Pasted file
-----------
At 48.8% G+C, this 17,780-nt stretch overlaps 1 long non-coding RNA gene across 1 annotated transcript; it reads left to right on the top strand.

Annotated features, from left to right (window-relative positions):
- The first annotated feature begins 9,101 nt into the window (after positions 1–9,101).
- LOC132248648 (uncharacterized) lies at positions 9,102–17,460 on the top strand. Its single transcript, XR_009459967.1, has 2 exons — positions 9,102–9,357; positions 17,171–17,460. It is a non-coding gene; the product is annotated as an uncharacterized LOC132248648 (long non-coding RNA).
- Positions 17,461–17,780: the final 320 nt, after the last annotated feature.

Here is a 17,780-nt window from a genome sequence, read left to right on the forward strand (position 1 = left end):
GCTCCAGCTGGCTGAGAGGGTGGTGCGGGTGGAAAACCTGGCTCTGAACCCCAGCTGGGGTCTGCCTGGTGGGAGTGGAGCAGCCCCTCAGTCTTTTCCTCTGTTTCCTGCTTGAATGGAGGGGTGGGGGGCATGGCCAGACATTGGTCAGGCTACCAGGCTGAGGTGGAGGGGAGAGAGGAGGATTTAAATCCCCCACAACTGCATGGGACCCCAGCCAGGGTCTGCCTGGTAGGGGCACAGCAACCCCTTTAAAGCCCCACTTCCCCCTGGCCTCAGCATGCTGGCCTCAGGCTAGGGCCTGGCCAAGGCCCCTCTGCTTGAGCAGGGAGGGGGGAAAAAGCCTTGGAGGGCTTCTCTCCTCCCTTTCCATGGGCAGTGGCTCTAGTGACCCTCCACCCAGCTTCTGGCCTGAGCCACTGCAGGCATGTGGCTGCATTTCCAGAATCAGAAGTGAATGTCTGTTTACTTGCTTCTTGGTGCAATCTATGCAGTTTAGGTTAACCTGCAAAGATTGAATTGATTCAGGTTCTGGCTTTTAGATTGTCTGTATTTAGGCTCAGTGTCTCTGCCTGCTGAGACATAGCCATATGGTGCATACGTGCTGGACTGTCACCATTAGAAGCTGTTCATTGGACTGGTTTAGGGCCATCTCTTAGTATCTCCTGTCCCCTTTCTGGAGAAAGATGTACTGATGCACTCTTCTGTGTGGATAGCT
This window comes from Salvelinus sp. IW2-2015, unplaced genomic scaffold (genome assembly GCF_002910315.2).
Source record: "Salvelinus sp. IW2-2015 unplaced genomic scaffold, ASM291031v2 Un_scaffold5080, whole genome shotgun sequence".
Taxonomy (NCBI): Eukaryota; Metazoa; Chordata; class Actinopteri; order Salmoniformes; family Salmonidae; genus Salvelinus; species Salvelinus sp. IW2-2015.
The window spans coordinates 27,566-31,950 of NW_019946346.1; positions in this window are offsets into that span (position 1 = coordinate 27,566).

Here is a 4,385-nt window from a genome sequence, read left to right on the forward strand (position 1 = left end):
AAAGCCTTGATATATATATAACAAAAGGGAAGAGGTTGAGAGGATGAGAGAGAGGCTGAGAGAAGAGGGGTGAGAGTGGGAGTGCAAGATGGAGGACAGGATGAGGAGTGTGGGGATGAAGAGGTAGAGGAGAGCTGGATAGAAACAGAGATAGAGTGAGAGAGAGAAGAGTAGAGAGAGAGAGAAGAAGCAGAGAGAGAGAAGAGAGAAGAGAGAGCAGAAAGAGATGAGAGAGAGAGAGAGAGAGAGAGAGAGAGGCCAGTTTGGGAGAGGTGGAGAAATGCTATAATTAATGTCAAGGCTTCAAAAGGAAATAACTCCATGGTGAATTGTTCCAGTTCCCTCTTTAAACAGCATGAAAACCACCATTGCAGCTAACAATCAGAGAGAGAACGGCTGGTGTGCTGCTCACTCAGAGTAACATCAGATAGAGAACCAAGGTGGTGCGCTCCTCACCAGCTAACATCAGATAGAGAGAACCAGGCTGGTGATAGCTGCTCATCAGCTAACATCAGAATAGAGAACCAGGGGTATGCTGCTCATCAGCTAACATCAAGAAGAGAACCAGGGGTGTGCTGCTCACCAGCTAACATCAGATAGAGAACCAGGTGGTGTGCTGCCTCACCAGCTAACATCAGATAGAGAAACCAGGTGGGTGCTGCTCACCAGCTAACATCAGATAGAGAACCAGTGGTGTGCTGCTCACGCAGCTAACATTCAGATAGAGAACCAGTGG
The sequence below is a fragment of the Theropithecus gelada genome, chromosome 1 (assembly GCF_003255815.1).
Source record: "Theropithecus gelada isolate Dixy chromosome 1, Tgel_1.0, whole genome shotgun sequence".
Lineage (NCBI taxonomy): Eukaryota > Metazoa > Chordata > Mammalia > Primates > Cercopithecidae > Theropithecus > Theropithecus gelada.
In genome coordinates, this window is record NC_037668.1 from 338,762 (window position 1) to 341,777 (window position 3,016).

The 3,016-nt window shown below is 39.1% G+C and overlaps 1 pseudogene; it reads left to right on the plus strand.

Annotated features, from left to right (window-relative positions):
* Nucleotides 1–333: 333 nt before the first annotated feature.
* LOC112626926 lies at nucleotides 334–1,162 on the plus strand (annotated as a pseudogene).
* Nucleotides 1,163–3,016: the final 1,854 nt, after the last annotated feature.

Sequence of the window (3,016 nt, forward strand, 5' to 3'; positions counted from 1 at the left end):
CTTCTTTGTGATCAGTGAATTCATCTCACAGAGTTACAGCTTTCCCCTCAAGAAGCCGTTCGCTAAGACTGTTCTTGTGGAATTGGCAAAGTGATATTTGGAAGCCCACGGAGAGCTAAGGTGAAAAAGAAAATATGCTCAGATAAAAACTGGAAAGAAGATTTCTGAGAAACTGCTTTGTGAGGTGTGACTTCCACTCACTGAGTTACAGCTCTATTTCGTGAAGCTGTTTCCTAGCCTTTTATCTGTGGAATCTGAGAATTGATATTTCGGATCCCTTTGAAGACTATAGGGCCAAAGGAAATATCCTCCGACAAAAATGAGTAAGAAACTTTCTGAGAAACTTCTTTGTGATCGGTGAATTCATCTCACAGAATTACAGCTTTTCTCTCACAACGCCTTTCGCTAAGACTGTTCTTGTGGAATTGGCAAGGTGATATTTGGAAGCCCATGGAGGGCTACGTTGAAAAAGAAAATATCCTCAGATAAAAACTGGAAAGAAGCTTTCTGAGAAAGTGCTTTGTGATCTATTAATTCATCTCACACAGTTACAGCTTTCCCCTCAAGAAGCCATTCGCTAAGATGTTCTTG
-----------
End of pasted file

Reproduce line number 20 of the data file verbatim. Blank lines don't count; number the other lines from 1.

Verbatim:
* Nucleotides 1–333: 333 nt before the first annotated feature.